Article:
Offers of settlement: Why you should think twice about Calderbank offers.
When you are involved in a dispute, it is more than likely that you will receive a settlement offer. This is where you need to carefully understand the kind of offer it is. Most offers state the words “without prejudice save as to costs” and that the offer is made pursuant to the principles established in Calderbank v Calderbank. This type of offer is known as a ‘Calderbank offer’.
When you receive a Calderbank offer, and you reject it, and if your case is unsuccessful, you may be liable to pay most of the other party’s legal costs.
Usually, the Calderbank offer is made prior to judgement in a dispute, or prior to legal proceedings commencing.
If the one receiving the offer rejects it and the case proceeds to judgement, the offering party may make a claim for or against costs if they can show that given the final result it was unreasonable for the offer to be rejected by the other party. For example, a successful party can claim for their costs to be paid on ‘ordinary’ basis (party/party costs) or ‘indemnity’ basis (includes all reasonably incurred costs).
Conversely, the unsuccessful party can refute payment of any costs if they made a reasonable offer.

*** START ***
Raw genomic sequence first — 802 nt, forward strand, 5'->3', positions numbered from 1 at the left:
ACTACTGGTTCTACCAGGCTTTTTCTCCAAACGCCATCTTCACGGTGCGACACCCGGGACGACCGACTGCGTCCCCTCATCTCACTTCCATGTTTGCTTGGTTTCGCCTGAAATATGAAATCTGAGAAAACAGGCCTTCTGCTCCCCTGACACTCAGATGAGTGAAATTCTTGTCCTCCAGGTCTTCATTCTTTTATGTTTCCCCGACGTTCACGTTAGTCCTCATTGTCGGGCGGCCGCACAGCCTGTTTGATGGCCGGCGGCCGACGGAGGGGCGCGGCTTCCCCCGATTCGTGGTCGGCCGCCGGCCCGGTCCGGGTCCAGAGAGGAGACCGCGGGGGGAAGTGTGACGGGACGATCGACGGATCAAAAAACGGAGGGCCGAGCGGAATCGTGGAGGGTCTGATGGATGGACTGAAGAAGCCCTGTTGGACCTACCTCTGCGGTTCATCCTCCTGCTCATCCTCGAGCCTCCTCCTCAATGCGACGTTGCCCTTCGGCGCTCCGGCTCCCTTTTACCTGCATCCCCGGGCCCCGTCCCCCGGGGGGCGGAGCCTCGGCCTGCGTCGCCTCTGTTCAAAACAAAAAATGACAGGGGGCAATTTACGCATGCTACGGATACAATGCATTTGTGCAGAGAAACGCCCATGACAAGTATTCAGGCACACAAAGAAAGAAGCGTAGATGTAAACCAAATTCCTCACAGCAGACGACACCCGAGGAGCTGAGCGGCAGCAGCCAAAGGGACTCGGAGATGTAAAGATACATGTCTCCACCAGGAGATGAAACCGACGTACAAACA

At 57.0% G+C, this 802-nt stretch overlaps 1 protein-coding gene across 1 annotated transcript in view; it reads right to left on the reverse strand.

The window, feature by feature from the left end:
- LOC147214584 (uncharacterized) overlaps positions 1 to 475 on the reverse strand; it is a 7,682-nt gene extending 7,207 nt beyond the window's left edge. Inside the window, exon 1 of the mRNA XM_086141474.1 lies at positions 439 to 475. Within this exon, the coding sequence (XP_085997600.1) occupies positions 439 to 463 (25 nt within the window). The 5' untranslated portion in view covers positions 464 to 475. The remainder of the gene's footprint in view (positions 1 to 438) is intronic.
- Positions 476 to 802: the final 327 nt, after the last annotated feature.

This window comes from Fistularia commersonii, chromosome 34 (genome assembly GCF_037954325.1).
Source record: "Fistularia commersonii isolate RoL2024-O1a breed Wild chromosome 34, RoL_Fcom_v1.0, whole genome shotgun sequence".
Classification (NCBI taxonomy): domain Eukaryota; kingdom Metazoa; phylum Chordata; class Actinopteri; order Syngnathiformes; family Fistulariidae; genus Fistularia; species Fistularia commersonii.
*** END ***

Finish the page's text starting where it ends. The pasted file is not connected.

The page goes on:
It is therefore important to remember that when you receive a Calderbank offer be sure to seek legal advice and understand what the offer may mean for you.
Further, if the offer is reasonable, you should seriously consider whether or not it might be in your best interest to settle.
For any further information listed in this article please contact our office on (03) 9350 4440.
By Oguzhan Sheriff (Partner, RSG Lawyers)
Oguzhan has experience in a range of legal areas. He has mainly practiced in the areas of Conveyancing, Commercial & Corporate, Litigation, Wills & Estates, Family Law and Property Law. Having experience working at a suburban law firm, Oguzhan is well versed in dealing with a vast range of legal issues and clientele.